You'll need to research professional seamstresses and tailors in your area to find one who has experience with wedding dress alterations (heads up: this likely isn't a job for your everyday dry cleaner). If you purchased your bridal gown from a store outside of the city or state where you primarily live, we recommend staying local for your alterations, since the process will include several appointments over the course of a few months.
Some bridal salons offer in-house alterations services, which can be a major convenience, and you can possibly get a discount if you choose one of their seamstresses. If not, the salon where you purchased your dress will be able to recommend a few professionals in the area.
Is it hard to alter a wedding dress?
Basic bridal alterations, like adjusting the hemline, fixing straps and adding a bustle to the skirt are all straightforward changes that any experienced seamstress will be able to easily handle. If you're planning to make customizations that are more drastic, such as adding intricate beading or taking in a wedding dress that's several sizes too big, it's especially important to find a tailor who knows exactly what they're doing. Before making your alterations appointment, spend time reading reviews and looking at photos of their previous work—it also doesn't hurt to ask a trusted relative or friend if they have anyone they can personally recommend.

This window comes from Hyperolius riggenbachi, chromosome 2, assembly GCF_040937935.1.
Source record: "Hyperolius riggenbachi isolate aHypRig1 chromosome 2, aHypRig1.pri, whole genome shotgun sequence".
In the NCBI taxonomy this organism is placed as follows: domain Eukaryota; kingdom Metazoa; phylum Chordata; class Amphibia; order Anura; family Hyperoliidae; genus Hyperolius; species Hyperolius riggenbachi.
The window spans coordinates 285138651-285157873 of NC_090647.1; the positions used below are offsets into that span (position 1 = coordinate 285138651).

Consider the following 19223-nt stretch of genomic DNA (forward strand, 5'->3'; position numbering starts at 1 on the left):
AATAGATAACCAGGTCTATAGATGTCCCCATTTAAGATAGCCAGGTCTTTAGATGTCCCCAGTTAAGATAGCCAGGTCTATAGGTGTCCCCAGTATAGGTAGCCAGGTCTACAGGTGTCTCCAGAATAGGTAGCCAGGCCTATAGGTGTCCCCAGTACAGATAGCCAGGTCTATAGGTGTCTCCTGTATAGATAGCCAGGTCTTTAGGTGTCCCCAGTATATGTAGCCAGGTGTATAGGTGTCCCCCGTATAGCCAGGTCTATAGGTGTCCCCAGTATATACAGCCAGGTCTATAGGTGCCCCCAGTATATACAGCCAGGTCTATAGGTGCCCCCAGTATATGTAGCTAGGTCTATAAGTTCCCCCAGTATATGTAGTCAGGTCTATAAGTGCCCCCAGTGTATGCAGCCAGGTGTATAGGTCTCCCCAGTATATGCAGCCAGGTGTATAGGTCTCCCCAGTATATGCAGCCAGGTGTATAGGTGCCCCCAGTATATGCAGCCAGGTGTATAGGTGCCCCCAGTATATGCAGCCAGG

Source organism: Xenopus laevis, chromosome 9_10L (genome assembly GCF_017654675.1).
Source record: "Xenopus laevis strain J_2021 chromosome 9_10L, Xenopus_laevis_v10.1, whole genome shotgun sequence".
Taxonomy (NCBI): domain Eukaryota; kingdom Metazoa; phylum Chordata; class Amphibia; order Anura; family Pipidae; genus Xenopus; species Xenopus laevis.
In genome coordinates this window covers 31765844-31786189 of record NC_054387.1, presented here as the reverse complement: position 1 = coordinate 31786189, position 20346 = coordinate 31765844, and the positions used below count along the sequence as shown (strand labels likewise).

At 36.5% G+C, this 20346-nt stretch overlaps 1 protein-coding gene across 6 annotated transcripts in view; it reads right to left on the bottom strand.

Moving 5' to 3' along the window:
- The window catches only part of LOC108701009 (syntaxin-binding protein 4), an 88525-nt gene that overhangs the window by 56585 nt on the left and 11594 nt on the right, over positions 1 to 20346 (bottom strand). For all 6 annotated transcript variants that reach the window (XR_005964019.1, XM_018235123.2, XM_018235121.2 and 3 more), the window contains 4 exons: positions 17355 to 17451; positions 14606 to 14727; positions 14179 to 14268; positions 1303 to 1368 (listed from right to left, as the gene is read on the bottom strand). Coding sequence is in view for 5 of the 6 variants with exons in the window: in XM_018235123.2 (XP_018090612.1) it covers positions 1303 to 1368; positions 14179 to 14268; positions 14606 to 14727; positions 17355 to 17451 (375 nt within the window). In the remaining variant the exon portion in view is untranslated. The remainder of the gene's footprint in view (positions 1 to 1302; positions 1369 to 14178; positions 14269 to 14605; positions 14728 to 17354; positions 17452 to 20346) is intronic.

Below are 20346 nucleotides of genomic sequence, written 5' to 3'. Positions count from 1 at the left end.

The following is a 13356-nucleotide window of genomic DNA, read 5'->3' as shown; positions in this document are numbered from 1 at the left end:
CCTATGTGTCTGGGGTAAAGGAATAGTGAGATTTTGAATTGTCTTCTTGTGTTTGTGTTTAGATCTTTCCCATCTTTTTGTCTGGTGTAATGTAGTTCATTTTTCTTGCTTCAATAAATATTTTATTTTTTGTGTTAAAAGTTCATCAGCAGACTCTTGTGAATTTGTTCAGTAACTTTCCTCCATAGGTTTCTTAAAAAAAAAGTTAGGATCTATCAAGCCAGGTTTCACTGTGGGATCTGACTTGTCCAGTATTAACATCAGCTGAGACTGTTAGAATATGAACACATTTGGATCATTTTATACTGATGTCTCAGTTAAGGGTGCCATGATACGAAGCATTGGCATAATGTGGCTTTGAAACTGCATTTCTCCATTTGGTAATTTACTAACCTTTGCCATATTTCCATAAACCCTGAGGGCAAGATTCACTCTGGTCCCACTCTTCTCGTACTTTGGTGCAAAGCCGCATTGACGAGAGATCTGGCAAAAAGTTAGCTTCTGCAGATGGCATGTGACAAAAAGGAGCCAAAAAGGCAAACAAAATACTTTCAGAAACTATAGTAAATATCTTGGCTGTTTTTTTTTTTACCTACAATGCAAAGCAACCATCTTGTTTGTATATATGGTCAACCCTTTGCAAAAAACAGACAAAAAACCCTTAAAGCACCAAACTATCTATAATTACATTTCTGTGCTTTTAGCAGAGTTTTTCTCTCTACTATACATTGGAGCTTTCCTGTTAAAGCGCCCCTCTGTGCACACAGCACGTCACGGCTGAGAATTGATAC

How much do wedding dress alterations cost?
According to The Knot Real Wedding Study, the average wedding dress cost in 2021 was $1,800, so we hate to be the bearer of bad news by saying that your alterations will be an added expense. But luckily, the average cost of wedding dress alterations is fairly low for simple jobs—usually only a couple hundred dollars, depending on the changes being made. Extensive alterations can cost upwards of $1,000 or more, based on your customizations, location and how quickly you need the dress.
How long do wedding alterations take?
Traditionally, wedding dress alterations begin about two or three months before your wedding day. This leaves enough time for the alterations shop to finish everything, while also being close enough to the big day that your body won't change drastically (and result in a dress that no longer fits). But because of the ongoing wedding boom, it's better to start the process even sooner, just to be safe. Keep in mind that you'll need more than one alterations appointment—the average number is three—so you'll want plenty of time to schedule them in advance and save yourself the stress of feeling overwhelmed at the last-minute.